Saturday, March 24, 2012

Latin phrases everyone should know

Not everyone gets the chance to learn Latin at school so here are some Latin phrases to learn that will help you in your day-to-day life. Latin might be a 'dead' language but it is still around and still taught so knowing at least some is necessary.

Per se:
Translation “by itself”.
Can be used to mean “intrinsically”.

Vice versa
Meaning "to change" or "turn around".
Used to mean to “reverse the order”.

Alma mater:
Literal translation is "dear/bountiful mother".
Used everyday to denote the college or university from which a person has graduated.

Magnum opus:
Denotes the greatest work created by an artist, a true masterpiece in writing, painting, sculpture or music.

Bona fide:
Literally means "good faith".
Used legally to represent something that is presented without deception or fraud. Literally in good faith, honest, sincere and lawful.
Commonly used to mean “the real deal” or “truly authentic”.

In Means “as if “or “as though”.
Commonly used as a part of a compound word to indicate “resemblance” but not in all features.

Alter ego:
Meaning "a second self" or "another I".

“To repeat in exactly the same words” or “word for word”.

Status quo:
Meaning "the state in which".
Commonly used to designate the existing state or condition of things.

Indicates there is a spelling or grammatical error (or just something out of the ordinary) in an original quotation. Used to indicate the publication has only reproduced it faithfully, not made an error.

Id est (i.e.):
Means "that is".
Commonly used when the speaker or writer wants to give an example or explanation that specifies a statement.

Deus ex machina:
Meaning "God out of a machine".
Used in literature to describe a plot where an artificial or improbable means of resolving a conflict is used, much as an act of God is improbable and artificial.

Exempli gratia (e.g.):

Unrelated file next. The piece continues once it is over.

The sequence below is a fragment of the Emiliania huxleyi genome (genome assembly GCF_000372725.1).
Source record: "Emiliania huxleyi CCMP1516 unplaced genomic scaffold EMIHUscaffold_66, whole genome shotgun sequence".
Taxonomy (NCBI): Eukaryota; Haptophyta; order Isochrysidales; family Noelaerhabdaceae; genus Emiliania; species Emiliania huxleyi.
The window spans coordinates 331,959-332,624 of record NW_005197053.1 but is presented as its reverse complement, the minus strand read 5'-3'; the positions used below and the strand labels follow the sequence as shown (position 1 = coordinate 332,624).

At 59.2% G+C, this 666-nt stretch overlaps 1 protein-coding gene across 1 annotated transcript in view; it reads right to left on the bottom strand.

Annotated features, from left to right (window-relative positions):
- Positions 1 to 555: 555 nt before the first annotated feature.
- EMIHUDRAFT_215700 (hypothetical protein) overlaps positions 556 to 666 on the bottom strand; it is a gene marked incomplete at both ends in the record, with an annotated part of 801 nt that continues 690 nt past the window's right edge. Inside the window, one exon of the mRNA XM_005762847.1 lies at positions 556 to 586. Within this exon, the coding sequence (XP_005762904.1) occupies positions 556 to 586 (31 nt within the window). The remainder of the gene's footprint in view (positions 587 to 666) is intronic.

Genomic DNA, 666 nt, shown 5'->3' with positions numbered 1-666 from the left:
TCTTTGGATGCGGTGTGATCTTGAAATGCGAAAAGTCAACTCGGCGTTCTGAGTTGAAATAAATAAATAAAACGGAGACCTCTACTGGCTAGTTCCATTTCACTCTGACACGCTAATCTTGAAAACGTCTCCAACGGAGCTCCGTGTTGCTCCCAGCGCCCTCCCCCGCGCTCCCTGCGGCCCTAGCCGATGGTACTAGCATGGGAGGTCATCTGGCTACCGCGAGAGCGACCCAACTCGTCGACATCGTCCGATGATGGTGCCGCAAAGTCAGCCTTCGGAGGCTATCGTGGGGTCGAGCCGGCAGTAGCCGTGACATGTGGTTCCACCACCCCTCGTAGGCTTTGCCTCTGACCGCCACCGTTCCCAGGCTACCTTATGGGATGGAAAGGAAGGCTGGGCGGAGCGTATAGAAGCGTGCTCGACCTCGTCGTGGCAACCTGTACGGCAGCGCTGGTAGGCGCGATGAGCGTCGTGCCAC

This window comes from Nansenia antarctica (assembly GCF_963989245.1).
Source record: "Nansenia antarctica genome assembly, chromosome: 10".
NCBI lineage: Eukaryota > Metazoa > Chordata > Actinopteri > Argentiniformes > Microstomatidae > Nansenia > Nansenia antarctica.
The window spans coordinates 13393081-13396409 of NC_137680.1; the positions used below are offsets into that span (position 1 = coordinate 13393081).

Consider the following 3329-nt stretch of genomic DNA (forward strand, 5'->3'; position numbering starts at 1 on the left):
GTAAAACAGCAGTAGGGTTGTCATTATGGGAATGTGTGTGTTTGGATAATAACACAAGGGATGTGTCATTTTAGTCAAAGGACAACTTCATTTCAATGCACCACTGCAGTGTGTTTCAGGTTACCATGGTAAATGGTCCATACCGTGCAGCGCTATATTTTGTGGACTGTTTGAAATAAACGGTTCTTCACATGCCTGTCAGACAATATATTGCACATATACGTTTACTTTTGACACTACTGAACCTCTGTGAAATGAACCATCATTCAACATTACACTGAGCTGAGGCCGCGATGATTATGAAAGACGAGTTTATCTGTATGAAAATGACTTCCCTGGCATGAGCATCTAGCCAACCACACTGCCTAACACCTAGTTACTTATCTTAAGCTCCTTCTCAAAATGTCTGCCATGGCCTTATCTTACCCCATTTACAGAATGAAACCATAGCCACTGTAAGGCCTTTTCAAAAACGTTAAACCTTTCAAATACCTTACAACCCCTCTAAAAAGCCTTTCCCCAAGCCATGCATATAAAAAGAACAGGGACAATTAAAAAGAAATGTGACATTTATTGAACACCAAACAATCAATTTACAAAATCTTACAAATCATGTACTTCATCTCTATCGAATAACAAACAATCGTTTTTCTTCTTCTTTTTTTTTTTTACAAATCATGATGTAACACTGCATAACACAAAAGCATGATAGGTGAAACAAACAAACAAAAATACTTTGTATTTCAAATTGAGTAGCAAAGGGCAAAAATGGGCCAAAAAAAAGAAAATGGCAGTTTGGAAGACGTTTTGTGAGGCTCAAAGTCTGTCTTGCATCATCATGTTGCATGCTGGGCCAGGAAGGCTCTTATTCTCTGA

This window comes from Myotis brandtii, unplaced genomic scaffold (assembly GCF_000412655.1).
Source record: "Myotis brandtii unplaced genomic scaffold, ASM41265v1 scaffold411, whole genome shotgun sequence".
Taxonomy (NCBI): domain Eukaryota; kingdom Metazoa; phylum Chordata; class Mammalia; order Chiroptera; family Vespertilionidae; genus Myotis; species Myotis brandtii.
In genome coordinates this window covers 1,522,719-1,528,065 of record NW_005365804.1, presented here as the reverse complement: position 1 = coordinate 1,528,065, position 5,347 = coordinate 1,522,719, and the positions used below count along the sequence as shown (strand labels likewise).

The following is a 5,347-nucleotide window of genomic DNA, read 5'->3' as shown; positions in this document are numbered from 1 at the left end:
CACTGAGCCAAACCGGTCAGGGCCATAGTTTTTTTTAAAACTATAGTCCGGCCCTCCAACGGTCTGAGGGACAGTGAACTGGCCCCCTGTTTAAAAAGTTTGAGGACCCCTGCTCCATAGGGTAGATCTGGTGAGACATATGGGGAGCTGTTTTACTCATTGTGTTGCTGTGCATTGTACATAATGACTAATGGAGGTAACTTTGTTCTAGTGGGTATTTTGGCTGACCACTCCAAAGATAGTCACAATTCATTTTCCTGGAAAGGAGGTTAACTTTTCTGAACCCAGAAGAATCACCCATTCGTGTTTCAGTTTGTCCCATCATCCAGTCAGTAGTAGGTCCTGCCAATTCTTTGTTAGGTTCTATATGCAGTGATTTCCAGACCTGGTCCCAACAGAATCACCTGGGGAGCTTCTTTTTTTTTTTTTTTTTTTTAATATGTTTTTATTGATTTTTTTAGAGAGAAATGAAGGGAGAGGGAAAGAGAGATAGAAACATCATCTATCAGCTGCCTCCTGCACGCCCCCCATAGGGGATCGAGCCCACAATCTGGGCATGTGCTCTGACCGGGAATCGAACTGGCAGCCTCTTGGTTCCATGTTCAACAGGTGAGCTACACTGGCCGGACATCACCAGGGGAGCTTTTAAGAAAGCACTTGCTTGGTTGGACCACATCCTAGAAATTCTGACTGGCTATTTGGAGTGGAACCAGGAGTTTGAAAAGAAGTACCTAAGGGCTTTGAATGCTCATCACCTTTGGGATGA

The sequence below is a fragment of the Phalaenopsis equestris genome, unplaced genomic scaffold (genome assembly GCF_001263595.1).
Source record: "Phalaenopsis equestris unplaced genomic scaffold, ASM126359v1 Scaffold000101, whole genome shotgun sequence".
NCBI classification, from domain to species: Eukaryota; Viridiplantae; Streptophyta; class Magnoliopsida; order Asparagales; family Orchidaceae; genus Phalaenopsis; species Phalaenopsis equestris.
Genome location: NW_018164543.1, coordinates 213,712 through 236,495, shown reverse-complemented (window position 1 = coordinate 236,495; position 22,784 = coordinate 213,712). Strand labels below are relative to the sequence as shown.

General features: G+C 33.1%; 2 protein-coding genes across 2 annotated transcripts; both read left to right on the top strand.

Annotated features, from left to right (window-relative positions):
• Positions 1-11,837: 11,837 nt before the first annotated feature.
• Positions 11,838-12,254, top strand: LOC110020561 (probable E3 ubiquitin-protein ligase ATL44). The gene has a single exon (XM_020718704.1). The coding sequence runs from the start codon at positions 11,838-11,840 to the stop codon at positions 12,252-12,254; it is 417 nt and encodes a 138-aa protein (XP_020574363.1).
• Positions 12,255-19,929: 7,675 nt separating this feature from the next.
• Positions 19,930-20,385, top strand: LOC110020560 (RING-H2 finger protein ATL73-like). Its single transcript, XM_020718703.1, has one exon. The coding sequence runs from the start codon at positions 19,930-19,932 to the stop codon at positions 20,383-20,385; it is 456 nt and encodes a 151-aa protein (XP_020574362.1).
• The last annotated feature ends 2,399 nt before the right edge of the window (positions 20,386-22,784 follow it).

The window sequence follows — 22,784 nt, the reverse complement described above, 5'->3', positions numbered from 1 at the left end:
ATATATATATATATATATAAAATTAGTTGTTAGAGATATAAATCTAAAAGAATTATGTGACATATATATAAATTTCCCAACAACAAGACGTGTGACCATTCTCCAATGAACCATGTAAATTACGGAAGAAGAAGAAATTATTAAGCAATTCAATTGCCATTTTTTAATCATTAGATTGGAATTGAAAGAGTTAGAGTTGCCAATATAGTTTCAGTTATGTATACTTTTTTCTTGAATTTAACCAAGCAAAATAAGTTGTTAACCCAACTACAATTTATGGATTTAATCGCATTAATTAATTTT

Meaning "for the sake of example" and when it see it in a sentence you can expect that is will be followed by some examples.

Et cetera (etc.):
Meaning "and the others".
Used to denote that a list of things could continue ad infinitum.

Ex libris:
Meaning "from the library of."
Not commonly used today.

Ibidem (ibid):
Meaning "in the same place".
Found in footnotes and bibliographies to designate that the same source has been cited twice in succession.

Et alii (et al):
Found in footnotes and bibliographies.
Use allows you to refer to a large number of authors without having to write each name out.

Ad infinitum:
Meaning "to infinity".
Used to describe something that goes on, seemingly or actually endlessly.

De facto:
Meaning "from the fact".
Commonly used to distinguish what is supposed to be the case from what actually is.

In toto:
Meaning “in all” or “entirely”.
Used to mean "in total".

Ipso facto:
Meaning "by the fact itself".
Commonly used and misused term that denotes when something is true by its very nature.

Tabula rasa:
Meaning "clean slate".
Denotes something or someone not affected by experiences and impressions.

Terra firma:
Meaning “firm ground”.

Mea culpa:
literally to "my fault."
Used to admit your own guilt or wrongdoing in a situation.

Persona non grata:
Meaning an "unacceptable person".
Someone who is no longer welcome in a social or business situation.

In vitro:
Meaning "in glass".